The dramatic rise in rehabilitation activity spurred by the 1981 law was dampened five years later by the Tax Reform Act of 1986.  That law lowered the credit from 25% to 20% for historic buildings, and contained provisions relating to passive losses and other matters that limited use of the credit by individual taxpayers.  These measures dramatically reduced program usage for a while, but in the past decade, the numbers have climbed steadily.  Indeed, last year, over 1,100 projects were approved.  This is the highest such plateau reached since the investment tax credit was set at 20% in 1986.  In dollar amounts, the program is at an all-time high.  In FY 2005, the last complete year for which figures are available, approved rehabilitation projects totaled $3.1 billion. This is the fifth year in a row in which the total exceeded $3 billion, and these dollar figures are the highest in the program’s 30-year history.  We expect the amount of rehabilitation undertaken using the tax incentives program to continue to be high, based in part on the passage of the Gulf Opportunity Zone Act of 2005, which raised the credit from 20% to 26% for the years 2006 – 2008 for the rehabilitation of buildings in the Hurricane Katrina disaster area that includes portions of Louisiana, Mississippi, Alabama and Florida.

In total, since 1977, over 33,000 projects representing more than $36 billion in private investment have benefited historic buildings throughout the country.   For 30 years, the Historic Preservation Tax Incentives Program has been preserving historic buildings, stimulating private investment, and revitalizing communities.  One of the most successful revitalization programs ever created, it has had enormous impacts on the nation's historic buildings, on the people who live and work in them, and on their neighborhoods and communities.  The program has served the American people well—so well that dozens of States have created State incentives for preservation, including State income tax credits and property tax freezes.  The program has been copied in Australia, and Canada is also modeling a program on it.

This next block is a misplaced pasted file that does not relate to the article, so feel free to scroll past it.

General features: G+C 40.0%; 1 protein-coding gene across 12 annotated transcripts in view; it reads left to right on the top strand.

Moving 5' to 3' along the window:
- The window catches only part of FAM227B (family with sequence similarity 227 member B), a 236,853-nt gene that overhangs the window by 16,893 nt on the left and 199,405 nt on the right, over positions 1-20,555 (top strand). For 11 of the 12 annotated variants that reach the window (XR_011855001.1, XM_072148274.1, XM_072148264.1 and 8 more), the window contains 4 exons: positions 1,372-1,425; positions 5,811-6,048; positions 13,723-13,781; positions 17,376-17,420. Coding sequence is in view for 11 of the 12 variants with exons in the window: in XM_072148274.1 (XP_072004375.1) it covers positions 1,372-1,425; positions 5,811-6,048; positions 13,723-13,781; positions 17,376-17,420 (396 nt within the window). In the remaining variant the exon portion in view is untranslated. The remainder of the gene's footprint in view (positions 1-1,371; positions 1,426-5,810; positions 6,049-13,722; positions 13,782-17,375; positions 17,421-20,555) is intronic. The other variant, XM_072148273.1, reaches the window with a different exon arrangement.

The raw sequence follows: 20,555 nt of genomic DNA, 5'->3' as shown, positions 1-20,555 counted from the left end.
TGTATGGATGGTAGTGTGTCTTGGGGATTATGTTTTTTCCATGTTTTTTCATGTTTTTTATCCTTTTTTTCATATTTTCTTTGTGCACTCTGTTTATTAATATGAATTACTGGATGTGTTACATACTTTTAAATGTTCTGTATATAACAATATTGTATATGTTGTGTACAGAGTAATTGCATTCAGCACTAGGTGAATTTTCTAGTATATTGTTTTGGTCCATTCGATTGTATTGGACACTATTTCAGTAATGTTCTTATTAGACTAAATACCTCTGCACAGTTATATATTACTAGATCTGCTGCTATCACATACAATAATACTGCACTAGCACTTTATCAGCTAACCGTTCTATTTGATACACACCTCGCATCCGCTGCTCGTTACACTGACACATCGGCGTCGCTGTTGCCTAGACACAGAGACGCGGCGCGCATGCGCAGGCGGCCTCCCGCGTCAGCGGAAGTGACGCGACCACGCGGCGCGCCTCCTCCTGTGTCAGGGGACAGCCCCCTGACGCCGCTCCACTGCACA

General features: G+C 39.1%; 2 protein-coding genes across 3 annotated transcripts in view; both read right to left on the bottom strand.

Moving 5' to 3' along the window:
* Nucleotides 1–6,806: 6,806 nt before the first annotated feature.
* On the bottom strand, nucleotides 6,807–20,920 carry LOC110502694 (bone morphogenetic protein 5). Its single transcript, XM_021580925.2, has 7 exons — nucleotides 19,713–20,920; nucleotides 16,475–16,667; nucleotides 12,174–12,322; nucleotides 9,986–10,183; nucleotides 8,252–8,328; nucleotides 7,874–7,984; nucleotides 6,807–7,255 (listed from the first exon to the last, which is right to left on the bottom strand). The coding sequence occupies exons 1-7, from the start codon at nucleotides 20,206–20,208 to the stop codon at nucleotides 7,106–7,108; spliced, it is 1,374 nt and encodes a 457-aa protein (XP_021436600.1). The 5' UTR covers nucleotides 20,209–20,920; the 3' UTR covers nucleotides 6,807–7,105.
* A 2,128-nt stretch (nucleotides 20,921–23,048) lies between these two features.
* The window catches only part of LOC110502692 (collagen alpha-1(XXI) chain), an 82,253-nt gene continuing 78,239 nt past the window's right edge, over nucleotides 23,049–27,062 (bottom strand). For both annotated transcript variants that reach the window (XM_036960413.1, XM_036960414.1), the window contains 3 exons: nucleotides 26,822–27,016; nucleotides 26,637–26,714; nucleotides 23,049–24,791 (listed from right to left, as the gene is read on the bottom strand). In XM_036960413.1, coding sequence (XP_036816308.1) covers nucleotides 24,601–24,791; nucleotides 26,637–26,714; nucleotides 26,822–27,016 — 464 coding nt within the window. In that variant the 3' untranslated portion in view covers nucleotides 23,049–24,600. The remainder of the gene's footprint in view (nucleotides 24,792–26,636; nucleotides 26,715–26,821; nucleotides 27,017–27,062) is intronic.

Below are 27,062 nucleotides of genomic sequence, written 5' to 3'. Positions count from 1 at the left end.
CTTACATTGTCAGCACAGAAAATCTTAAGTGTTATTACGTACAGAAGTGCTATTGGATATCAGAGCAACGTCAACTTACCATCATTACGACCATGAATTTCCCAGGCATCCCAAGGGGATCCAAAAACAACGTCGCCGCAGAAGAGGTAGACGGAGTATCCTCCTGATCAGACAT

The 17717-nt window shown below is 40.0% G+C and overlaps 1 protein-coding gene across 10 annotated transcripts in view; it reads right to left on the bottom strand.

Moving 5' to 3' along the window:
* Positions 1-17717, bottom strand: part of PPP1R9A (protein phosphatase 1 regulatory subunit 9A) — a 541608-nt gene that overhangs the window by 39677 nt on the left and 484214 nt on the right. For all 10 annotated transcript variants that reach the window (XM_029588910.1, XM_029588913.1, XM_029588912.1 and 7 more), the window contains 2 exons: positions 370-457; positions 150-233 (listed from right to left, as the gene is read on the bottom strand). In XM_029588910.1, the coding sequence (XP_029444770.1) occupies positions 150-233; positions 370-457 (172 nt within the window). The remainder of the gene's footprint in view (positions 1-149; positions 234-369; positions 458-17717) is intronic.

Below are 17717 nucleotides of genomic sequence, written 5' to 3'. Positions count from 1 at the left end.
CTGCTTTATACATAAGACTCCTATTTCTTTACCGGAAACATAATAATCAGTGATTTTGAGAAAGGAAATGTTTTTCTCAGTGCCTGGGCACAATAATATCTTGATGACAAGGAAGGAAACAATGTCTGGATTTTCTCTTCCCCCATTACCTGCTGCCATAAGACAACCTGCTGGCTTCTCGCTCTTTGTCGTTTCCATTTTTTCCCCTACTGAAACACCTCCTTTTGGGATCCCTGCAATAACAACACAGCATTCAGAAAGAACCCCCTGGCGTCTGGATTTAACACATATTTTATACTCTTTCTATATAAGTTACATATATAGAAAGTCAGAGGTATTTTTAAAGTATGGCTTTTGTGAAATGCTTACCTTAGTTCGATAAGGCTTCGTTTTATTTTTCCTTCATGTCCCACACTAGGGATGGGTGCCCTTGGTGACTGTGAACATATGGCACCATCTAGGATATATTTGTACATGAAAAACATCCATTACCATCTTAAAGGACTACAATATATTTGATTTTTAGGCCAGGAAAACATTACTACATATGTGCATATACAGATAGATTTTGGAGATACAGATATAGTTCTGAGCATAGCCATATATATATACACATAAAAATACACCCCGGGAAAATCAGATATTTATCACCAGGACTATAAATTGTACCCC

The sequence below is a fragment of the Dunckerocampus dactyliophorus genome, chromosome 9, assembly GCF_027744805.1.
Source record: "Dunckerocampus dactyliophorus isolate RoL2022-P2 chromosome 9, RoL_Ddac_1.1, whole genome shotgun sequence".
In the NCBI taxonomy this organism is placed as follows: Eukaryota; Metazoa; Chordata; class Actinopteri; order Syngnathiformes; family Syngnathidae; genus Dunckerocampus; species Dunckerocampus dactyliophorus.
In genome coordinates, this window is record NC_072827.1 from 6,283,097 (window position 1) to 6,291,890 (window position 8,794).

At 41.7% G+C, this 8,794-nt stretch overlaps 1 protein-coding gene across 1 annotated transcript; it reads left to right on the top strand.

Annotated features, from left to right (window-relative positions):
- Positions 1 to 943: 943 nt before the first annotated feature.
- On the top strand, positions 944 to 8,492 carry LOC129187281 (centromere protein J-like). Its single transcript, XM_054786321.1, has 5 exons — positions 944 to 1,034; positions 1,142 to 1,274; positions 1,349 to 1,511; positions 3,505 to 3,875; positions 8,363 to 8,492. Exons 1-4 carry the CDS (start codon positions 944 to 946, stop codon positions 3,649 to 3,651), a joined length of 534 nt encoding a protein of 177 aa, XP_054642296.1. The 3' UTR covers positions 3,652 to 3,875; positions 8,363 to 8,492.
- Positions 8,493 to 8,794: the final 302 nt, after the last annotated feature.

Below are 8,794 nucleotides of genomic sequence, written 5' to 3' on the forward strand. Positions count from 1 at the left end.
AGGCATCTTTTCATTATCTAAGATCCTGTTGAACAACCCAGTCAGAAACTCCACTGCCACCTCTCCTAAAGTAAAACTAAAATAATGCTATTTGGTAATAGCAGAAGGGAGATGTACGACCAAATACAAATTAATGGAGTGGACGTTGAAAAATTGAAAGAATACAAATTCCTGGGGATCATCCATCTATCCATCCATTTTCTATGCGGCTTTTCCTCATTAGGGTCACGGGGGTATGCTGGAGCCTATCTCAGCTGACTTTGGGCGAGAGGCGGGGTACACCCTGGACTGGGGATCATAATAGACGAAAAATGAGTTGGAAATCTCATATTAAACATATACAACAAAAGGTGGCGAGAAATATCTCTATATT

Here in Washington, D.C., tax incentives have been a powerful tool for economic growth and revitalization.  When it opened in 1907, Union Station was the largest train station in the world, but with the decline of railroading after World War II, the building began its own rapid descent.  When repair estimates hit the $100 million mark in 1978, the building was closed entirely.  After Congress passed the Union Station Redevelopment Act, creating a public-private partnership to preserve the building, private developers used the new tax incentives program to rehabilitate the building for mixed use while still maintaining its function as a train station. Today Union Station is preserved, and provides commercial space for businesses that enhance the local economy.